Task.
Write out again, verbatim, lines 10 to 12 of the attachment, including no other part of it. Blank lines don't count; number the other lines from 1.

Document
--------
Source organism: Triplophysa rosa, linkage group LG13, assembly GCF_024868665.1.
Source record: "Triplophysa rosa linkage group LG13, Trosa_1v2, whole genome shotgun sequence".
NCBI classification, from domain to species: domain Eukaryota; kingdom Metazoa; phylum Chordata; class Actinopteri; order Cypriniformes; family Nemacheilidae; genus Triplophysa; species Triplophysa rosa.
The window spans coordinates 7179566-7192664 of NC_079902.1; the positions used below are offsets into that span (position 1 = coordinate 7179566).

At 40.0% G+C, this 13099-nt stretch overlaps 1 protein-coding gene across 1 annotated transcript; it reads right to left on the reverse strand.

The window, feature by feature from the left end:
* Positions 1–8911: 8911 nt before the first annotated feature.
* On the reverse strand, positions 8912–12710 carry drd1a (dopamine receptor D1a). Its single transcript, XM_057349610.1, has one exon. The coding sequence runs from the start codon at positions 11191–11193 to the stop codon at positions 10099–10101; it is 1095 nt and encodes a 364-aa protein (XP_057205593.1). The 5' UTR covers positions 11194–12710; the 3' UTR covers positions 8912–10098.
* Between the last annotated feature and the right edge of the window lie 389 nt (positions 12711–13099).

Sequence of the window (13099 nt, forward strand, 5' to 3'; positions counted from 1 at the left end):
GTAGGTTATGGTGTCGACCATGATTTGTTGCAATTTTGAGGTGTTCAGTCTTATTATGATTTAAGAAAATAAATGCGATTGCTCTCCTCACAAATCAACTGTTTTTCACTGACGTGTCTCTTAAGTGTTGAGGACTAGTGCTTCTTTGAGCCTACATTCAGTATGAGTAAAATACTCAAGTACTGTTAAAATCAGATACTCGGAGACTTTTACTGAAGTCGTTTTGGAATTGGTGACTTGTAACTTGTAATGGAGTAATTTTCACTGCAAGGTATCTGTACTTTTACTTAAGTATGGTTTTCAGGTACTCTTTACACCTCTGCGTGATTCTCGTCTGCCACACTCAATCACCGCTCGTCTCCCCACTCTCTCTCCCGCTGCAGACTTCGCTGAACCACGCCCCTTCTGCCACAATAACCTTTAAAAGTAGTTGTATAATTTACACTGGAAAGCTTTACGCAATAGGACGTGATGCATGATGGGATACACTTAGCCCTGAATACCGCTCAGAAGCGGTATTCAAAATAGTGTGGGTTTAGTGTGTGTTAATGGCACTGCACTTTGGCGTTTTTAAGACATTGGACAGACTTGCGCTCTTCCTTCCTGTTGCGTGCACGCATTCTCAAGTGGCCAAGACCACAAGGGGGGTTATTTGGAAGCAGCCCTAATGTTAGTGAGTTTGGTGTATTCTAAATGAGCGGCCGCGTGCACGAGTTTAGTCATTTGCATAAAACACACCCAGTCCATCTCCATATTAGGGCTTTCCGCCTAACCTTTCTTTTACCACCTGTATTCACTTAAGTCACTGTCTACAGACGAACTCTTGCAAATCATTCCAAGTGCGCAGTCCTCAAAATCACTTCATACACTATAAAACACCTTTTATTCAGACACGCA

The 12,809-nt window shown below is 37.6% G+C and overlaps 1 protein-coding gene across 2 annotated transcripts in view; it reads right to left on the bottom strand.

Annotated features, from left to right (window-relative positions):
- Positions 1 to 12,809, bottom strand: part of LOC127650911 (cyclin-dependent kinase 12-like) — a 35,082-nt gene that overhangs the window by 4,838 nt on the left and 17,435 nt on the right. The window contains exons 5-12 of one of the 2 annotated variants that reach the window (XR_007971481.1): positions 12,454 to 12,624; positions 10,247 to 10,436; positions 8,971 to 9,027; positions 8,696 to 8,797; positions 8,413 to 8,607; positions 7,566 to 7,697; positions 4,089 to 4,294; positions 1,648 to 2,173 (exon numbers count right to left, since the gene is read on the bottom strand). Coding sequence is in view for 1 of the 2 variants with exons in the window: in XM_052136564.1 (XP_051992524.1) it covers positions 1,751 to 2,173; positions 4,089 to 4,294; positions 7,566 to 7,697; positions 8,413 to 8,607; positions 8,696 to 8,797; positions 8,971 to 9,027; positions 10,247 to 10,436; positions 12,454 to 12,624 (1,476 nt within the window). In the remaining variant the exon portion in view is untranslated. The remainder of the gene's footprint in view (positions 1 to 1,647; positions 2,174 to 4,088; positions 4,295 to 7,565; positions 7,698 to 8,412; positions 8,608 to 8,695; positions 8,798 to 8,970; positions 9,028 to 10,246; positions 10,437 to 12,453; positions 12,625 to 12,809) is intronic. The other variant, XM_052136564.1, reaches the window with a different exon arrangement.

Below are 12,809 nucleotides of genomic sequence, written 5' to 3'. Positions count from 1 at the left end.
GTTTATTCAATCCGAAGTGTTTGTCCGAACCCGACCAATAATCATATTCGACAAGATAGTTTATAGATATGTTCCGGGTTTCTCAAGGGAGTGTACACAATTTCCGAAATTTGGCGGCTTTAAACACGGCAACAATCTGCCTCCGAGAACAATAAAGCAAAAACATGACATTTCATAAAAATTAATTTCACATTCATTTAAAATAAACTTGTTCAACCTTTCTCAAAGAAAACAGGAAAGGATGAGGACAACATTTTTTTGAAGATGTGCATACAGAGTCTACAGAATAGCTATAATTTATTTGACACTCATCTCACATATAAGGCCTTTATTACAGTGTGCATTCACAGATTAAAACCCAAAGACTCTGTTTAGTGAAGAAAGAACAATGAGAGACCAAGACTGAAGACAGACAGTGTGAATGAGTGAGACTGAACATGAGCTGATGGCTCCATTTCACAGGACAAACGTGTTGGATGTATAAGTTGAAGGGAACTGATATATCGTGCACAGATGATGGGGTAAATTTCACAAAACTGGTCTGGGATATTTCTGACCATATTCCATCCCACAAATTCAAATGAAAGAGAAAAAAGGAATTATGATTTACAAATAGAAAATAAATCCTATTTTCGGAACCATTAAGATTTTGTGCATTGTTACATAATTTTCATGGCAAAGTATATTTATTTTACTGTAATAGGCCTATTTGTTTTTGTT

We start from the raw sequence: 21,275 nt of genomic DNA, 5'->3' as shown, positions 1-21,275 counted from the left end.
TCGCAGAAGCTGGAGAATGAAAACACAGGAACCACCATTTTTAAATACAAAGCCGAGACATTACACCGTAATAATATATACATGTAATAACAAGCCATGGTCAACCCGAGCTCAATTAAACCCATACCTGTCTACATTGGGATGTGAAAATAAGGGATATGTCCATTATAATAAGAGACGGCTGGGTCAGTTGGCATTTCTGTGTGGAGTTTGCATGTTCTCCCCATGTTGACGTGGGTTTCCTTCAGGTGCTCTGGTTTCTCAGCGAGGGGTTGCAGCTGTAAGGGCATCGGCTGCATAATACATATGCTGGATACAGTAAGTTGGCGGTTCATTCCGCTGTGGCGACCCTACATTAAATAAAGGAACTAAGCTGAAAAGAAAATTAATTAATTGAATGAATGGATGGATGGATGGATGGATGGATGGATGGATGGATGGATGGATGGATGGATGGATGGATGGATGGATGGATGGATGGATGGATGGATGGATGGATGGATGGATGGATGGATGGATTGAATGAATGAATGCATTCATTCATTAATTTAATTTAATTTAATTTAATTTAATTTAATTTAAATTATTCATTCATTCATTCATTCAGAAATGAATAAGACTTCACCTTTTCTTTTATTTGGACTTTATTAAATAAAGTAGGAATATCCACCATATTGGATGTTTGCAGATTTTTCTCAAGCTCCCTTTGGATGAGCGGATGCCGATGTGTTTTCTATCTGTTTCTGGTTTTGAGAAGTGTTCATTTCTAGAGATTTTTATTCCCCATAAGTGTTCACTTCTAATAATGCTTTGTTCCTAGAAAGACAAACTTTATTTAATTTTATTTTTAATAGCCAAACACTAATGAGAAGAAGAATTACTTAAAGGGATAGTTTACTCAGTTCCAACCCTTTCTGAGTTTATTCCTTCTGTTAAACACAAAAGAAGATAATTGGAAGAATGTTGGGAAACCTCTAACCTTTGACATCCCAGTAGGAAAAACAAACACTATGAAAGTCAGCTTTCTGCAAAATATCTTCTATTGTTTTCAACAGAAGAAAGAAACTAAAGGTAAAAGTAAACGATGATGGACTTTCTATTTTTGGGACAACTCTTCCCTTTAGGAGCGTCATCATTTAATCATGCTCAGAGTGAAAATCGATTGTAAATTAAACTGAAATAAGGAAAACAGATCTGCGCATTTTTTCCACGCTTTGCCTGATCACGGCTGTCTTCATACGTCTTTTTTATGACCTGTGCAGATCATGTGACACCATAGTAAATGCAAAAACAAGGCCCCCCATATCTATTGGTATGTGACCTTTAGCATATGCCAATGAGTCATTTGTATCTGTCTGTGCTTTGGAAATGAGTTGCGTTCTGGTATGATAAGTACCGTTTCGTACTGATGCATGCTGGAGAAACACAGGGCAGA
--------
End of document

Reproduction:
Sequence of the window (13099 nt, forward strand, 5' to 3'; positions counted from 1 at the left end):
GTAGGTTATGGTGTCGACCATGATTTGTTGCAATTTTGAGGTGTTCAGTCTTATTATGATTTAAGAAAATAAATGCGATTGCTCTCCTCACAAATCAACTGTTTTTCACTGACGTGTCTCTTAAGTGTTGAGGACTAGTGCTTCTTTGAGCCTACATTCAGTATGAGTAAAATACTCAAGTACTGTTAAAATCAGATACTCGGAGACTTTTACTGAAGTCGTTTTGGAATTGGTGACTTGTAACTTGTAATGGAGTAATTTTCACTGCAAGGTATCTGTACTTTTACTTAAGTATGGTTTTCAGGTACTCTTTACACCTCTGCGTGATTCTCGTCTGCCACACTCAATCACCGCTCGTCTCCCCACTCTCTCTCCCGCTGCAGACTTCGCTGAACCACGCCCCTTCTGCCACAATAACCTTTAAAAGTAGTTGTATAATTTACACTGGAAAGCTTTACGCAATAGGACGTGATGCATGATGGGATACACTTAGCCCTGAATACCGCTCAGAAGCGGTATTCAAAATAGTGTGGGTTTAGTGTGTGTTAATGGCACTGCACTTTGGCGTTTTTAAGACATTGGACAGACTTGCGCTCTTCCTTCCTGTTGCGTGCACGCATTCTCAAGTGGCCAAGACCACAAGGGGGGTTATTTGGAAGCAGCCCTAATGTTAGTGAGTTTGGTGTATTCTAAATGAGCGGCCGCGTGCACGAGTTTAGTCATTTGCATAAAACACACCCAGTCCATCTCCATATTAGGGCTTTCCGCCTAACCTTTCTTTTACCACCTGTATTCACTTAAGTCACTGTCTACAGACGAACTCTTGCAAATCATTCCAAGTGCGCAGTCCTCAAAATCACTTCATACACTATAAAACACCTTTTATTCAGACACGCA

The 12,809-nt window shown below is 37.6% G+C and overlaps 1 protein-coding gene across 2 annotated transcripts in view; it reads right to left on the bottom strand.